The RI Department of Labor and Training (DLT) has agreed to take numerous steps to prevent a repeat of last year’s debacle when thousands of residents had their unemployment insurance benefit payments unexpectedly frozen without any notice or explanation. The settlement comes today in a lawsuit filed by ACLU of RI during the early stages of the COVID pandemic, when many in Rhode Island were forced to rely on unemployment benefits to make ends meet.
The wide-ranging 21-page agreement, filed today with U.S. District Judge William Smith, establishes comprehensive procedures to ensure that claimants receive proper notice before benefits are frozen or cut off and requires DLT to take prompt action to address inquiries about those actions.
The class-action lawsuit, alleging numerous due process violations by the agency, was filed in May 2020 by ACLU of RI cooperating attorneys Ellen Saideman and Lynette Labinger. At that time, concerned about fraudulent pandemic-related applications, the DLT froze the payments for thousands of Rhode Island workers who had become unemployed, but it did so without providing any notice of the reasons for the suspension or how to contest it. Worse, many of those whose payments were improperly frozen found themselves spending hours on the phone trying, often unsuccessfully, to reach a DLT representative to complain. After hearing from dozens of those workers, who desperately needed their benefits because the Covid-19 lockdown made finding other work impossible, the ACLU filed this lawsuit.
After the suit was filed, the agency took numerous interim steps to address the problems caused by the summary freezing of benefits, including sending out notices whenever benefits were suspended and doubling the number of its staff dedicated to communicating with individuals whose unemployment benefits had been put on hold due to the fraud investigation.
The settlement agreement filed today establishes specific standards and procedures for the DLT to follow in withholding benefits not only in cases of suspected fraud, but also when an employer objects to a claimant’s receipt of benefits after payment has commenced or when there is an allegation that the claimant has returned to work based on information from a national “new hires” database.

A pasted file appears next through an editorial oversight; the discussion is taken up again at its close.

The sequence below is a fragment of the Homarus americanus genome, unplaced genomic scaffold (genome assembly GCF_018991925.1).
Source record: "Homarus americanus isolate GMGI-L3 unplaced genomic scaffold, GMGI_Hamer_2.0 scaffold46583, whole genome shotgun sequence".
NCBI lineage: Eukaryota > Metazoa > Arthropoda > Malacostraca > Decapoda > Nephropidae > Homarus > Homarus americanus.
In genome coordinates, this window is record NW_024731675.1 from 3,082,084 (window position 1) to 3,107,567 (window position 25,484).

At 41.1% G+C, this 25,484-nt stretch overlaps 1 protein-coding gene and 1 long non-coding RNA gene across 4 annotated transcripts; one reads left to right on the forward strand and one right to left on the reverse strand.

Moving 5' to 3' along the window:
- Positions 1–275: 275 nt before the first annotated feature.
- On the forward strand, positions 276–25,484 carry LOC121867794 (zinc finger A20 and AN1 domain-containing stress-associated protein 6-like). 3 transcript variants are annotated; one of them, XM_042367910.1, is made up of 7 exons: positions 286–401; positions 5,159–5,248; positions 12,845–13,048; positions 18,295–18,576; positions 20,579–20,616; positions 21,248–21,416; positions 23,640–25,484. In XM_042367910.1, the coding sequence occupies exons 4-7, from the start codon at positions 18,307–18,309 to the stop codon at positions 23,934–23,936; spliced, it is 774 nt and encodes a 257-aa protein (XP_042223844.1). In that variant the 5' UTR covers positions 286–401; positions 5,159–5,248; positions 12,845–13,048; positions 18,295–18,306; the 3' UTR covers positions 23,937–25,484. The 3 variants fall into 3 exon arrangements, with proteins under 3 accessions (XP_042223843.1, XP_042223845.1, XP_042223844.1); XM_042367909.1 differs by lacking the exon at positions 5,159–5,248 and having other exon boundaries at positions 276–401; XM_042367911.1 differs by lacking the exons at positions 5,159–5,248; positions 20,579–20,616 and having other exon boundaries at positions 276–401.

In addressing the process where claimants must certify that they continue to be unemployed, the agreement requires the agency to “provide a mechanism for claimants to be able contact DLT in a timely manner if their efforts to certify are unsuccessful or if their certification is rejected.” The agreement also sets standards for operation of the DLT’s “Call Center” to ensure that the staff have the capability to act on complaints alleging the wrongful freezing of benefits, and to limit the average phone wait time for a claimant to be able to talk to a representative there.
The agreement further requires DLT to regularly report certain data to the ACLU attorneys for the next fifteen months, including information regarding the number of alleged fraud claims determined to be legitimate and reports of the average wait time for people to be helped by a call center representative. The state also agreed to pay $145,000 in attorneys fees.
The lead plaintiff in the case, Steven Hanson, was a self-employed real estate appraiser with serious medical conditions, whose treating physician advised him to stop working last April because of the dangers posed by Covid-19 were he to be exposed to the virus. Hanson applied for unemployment, and received only one payment before they were stopped. Seeking an explanation, he called DLT numerous times – and once waited about four hours on hold – without ever connecting to someone.
Hanson said today: “I’m very glad that DLT is making changes. It was a real hardship for me when my unemployment benefits were terminated without notice. I’m pleased that others will not have to suffer from this problem.”
ACLU attorney Saideman said: “We are pleased that DLT has agreed to resolve this case with a long-term solution that will assure that individuals who have legitimate claims to unemployment will get immediate notice of any freeze on their benefits and an effective way to have their benefits restored quickly.”
ACLU attorney Labinger added: “We are pleased to report that, with great cooperation from DLT, the parties have crafted a solution to the nagging problems that overwhelmed DLT and thousands of people seeking access to their unemployment benefits. We believe that the agreement provides clear cut, objective measures to get information to claimants if their approved benefits are being put on hold or stopped and not only provides metrics to ensure that people can get through to DLT, but also a commitment by DLT to follow up if it cannot resolve the problem in the first call.”